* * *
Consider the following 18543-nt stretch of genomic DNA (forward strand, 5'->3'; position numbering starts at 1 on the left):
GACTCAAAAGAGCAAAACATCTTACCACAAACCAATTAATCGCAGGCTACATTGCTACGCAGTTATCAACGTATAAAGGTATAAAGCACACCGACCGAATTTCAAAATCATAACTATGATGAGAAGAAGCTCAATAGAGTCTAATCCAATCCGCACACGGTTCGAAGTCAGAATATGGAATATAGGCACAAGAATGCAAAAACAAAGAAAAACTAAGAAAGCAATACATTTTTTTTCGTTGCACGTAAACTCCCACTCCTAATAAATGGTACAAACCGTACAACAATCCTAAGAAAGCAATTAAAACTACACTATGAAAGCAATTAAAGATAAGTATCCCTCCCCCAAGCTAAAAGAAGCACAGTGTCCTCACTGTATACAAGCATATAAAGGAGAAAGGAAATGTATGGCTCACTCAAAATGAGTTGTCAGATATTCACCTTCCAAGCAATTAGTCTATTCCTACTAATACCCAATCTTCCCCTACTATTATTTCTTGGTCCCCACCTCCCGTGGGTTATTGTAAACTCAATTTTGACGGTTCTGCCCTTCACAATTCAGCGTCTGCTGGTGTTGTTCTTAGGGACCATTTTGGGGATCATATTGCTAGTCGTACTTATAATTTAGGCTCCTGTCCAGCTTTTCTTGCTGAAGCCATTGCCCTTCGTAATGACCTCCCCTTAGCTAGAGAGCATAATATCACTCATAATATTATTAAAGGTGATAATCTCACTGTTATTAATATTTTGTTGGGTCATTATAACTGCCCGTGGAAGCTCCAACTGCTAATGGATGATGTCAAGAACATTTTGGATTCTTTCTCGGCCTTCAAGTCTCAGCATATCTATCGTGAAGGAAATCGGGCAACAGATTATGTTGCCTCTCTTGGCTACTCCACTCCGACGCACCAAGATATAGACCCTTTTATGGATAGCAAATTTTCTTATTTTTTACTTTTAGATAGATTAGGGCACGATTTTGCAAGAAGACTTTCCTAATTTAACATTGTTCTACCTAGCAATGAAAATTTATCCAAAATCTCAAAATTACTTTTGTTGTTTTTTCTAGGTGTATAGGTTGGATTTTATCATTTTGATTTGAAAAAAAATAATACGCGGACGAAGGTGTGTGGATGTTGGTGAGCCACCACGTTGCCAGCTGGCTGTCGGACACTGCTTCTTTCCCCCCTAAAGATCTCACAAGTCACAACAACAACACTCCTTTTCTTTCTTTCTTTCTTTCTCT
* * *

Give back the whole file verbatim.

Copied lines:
Consider the following 18543-nt stretch of genomic DNA (forward strand, 5'->3'; position numbering starts at 1 on the left):
GACTCAAAAGAGCAAAACATCTTACCACAAACCAATTAATCGCAGGCTACATTGCTACGCAGTTATCAACGTATAAAGGTATAAAGCACACCGACCGAATTTCAAAATCATAACTATGATGAGAAGAAGCTCAATAGAGTCTAATCCAATCCGCACACGGTTCGAAGTCAGAATATGGAATATAGGCACAAGAATGCAAAAACAAAGAAAAACTAAGAAAGCAATACATTTTTTTTCGTTGCACGTAAACTCCCACTCCTAATAAATGGTACAAACCGTACAACAATCCTAAGAAAGCAATTAAAACTACACTATGAAAGCAATTAAAGATAAGTATCCCTCCCCCAAGCTAAAAGAAGCACAGTGTCCTCACTGTATACAAGCATATAAAGGAGAAAGGAAATGTATGGCTCACTCAAAATGAGTTGTCAGATATTCACCTTCCAAGCAATTAGTCTATTCCTACTAATACCCAATCTTCCCCTACTATTATTTCTTGGTCCCCACCTCCCGTGGGTTATTGTAAACTCAATTTTGACGGTTCTGCCCTTCACAATTCAGCGTCTGCTGGTGTTGTTCTTAGGGACCATTTTGGGGATCATATTGCTAGTCGTACTTATAATTTAGGCTCCTGTCCAGCTTTTCTTGCTGAAGCCATTGCCCTTCGTAATGACCTCCCCTTAGCTAGAGAGCATAATATCACTCATAATATTATTAAAGGTGATAATCTCACTGTTATTAATATTTTGTTGGGTCATTATAACTGCCCGTGGAAGCTCCAACTGCTAATGGATGATGTCAAGAACATTTTGGATTCTTTCTCGGCCTTCAAGTCTCAGCATATCTATCGTGAAGGAAATCGGGCAACAGATTATGTTGCCTCTCTTGGCTACTCCACTCCGACGCACCAAGATATAGACCCTTTTATGGATAGCAAATTTTCTTATTTTTTACTTTTAGATAGATTAGGGCACGATTTTGCAAGAAGACTTTCCTAATTTAACATTGTTCTACCTAGCAATGAAAATTTATCCAAAATCTCAAAATTACTTTTGTTGTTTTTTCTAGGTGTATAGGTTGGATTTTATCATTTTGATTTGAAAAAAAATAATACGCGGACGAAGGTGTGTGGATGTTGGTGAGCCACCACGTTGCCAGCTGGCTGTCGGACACTGCTTCTTTCCCCCCTAAAGATCTCACAAGTCACAACAACAACACTCCTTTTCTTTCTTTCTTTCTTTCTCT